Predators affect herbivores directly, due predation, or indirectly, reducing access to food sources for example [11]. Distinct predators represent different hunting strategies, and in the system studied the diversity of both ants and spiders in E. gracilipes trees was great. Thus, their action simultaneously and separately, can be one of the main explanations for the reduction of the number of herbivores, which resulted in high values for the viability of the E. gracilipes seeds. Rosa [48] observed that the leaf area consumed on Hirtella myrmecophila (Chrysobalanaceae) was consistently larger in the leaves on which Dipoena bryantae (Araneae) spiders were present. This suggests that the presence of the spider negatively affects the behavior of the ant Allomerus octoarticulatus (Myrmicinae), reducing its efficiency in defending the plant. Another study of the Amazonian myrmecophyte species Maieta poeppigii (Melastomataceae) demonstrated that after an herbivory event, the number of ants present in the leaves increases in response to the presence of herbivores and volatile compounds that are released from the damaged leaf [49]. Similarly, spiders can sense volatile compounds and are attracted to the leaves with a higher concentration of ants. In fact, some studies have demonstrated that the release of volatile compounds induced by the consumption of leaves attracts predators of herbivores [50, 51]. According to Nelson and Jackson [52], juveniles of the spider Evarcha culicivora (Salticidae), which feed on nectar, are attracted by the release of phytochemical compounds of the host plant Lantana camara (Verbenaceae), such as β-caryophyllene and α-humulene, highlighting strategies promoted by host plants to attract potential predators of its herbivores. In the adult phase, E. culicivora does not feed on nectar but rather on insects, also using the plant as a mating site.

Conclusions

The result of the joint action of spiders and ants, however, varies according to their synergistic and antagonistic frequencies [53]. In our study, the proportion of the reduction in the number of herbivores was more significant when ants and spiders were present together, reflecting positively on the plant’s reproduction. Therefore, spiders and ants are active at the third trophic level and may indirectly affect the reproductive value (number of seeds and their viability) and, consequently, the fitness of the plants they visit.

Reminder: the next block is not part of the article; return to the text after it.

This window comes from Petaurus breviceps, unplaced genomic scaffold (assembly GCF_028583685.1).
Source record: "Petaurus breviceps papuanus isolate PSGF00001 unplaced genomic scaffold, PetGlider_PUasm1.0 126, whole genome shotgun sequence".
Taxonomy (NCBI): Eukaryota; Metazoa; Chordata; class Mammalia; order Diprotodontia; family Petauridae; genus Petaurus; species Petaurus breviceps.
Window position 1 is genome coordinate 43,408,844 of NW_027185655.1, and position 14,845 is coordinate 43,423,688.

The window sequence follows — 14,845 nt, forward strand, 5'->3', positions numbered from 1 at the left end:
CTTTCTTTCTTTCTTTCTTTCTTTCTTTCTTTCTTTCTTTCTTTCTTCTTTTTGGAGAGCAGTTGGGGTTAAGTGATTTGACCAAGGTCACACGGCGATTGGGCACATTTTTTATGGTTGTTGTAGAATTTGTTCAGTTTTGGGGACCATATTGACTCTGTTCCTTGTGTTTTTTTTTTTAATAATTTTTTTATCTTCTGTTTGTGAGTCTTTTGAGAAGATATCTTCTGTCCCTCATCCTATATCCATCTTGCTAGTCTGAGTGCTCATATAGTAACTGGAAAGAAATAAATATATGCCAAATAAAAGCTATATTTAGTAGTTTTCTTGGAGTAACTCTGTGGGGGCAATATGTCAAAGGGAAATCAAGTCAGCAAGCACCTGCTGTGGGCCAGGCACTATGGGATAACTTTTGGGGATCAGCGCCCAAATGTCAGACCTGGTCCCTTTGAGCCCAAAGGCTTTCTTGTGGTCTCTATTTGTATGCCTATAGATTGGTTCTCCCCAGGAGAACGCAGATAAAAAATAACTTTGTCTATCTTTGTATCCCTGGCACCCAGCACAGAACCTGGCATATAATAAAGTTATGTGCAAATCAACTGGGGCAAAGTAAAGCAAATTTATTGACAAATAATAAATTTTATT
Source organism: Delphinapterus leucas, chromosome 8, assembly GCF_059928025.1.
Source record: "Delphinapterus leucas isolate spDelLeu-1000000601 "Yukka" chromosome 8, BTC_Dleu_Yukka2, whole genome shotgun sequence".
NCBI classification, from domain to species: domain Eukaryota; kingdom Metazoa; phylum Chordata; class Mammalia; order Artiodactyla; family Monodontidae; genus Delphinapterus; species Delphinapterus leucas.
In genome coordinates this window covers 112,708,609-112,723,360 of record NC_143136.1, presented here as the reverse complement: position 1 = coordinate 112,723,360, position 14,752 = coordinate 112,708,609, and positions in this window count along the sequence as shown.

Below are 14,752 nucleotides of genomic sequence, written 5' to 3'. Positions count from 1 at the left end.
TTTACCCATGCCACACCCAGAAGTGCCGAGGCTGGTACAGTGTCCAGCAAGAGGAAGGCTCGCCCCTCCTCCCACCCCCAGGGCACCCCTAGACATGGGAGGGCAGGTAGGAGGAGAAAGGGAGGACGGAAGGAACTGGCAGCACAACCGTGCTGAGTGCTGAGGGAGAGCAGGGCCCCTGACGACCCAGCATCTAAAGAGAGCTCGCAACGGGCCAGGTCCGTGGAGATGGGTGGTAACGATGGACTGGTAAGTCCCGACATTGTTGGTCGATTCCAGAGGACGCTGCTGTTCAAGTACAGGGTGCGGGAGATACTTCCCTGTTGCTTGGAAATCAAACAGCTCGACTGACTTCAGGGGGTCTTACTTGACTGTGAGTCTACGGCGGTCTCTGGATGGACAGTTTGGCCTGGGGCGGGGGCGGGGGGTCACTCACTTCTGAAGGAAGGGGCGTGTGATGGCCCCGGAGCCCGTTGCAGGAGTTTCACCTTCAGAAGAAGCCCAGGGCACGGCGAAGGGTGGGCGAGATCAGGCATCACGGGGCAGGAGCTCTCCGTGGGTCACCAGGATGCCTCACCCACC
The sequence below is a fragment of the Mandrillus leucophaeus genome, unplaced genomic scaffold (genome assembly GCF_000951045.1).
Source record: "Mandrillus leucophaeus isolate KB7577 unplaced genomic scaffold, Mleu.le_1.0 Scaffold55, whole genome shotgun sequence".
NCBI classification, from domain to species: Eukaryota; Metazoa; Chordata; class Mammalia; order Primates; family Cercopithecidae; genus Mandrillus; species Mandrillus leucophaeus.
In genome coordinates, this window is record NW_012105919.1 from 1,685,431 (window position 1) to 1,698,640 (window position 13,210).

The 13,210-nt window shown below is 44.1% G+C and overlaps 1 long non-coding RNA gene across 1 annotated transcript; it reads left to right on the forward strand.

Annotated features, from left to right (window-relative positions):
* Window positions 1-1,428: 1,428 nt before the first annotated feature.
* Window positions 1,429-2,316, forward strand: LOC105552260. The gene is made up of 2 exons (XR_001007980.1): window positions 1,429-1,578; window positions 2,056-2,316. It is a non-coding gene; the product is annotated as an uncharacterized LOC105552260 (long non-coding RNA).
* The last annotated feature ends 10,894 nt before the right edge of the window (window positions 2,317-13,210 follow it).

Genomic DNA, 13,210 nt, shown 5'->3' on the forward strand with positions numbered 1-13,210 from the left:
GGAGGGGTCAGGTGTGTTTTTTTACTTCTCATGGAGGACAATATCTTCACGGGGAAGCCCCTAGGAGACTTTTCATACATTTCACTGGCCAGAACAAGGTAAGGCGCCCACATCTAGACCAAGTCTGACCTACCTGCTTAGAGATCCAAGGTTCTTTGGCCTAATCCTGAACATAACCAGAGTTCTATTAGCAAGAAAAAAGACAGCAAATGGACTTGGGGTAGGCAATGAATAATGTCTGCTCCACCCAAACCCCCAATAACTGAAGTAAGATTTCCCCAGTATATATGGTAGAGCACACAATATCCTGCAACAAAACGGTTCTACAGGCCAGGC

Acknowledgments

We express our thanks to CCPIU staff for permission to work in the Cerrado reserve.

Author Contributions

Conceived and designed the experiments: VS HMTS KDC. Performed the experiments: VS TLP. Analyzed the data: VS HMTS KDC. Contributed reagents/materials/analysis tools: VS HMTS KDC. Wrote the paper: VS HMTS KDC.

References

  1. 1. Price PW, Bouton CE, Gross P, Mcpheron BA, Thompson JN, Weis AE (1980) Interactions among three trophic levels: influence of plants on interactions between insect herbivores and natural enemies. Annu Rev Ecol Syst 11: 41–65.
  2. 2. Halaj J, Wise DH (2001) Terrestrial trophic cascades: how much do they trickle? Am Nat 157: 262–281. DOI: 0003-0147/2001/15703-0002$03.00 pmid:18707289
  3. 3. Sanders D, Nickel H, Ghutzner T, Platner C (2008) Habitat structure mediates top-down effects of spiders and ants on herbivore. Basic Appl Ecol 9: 152–160.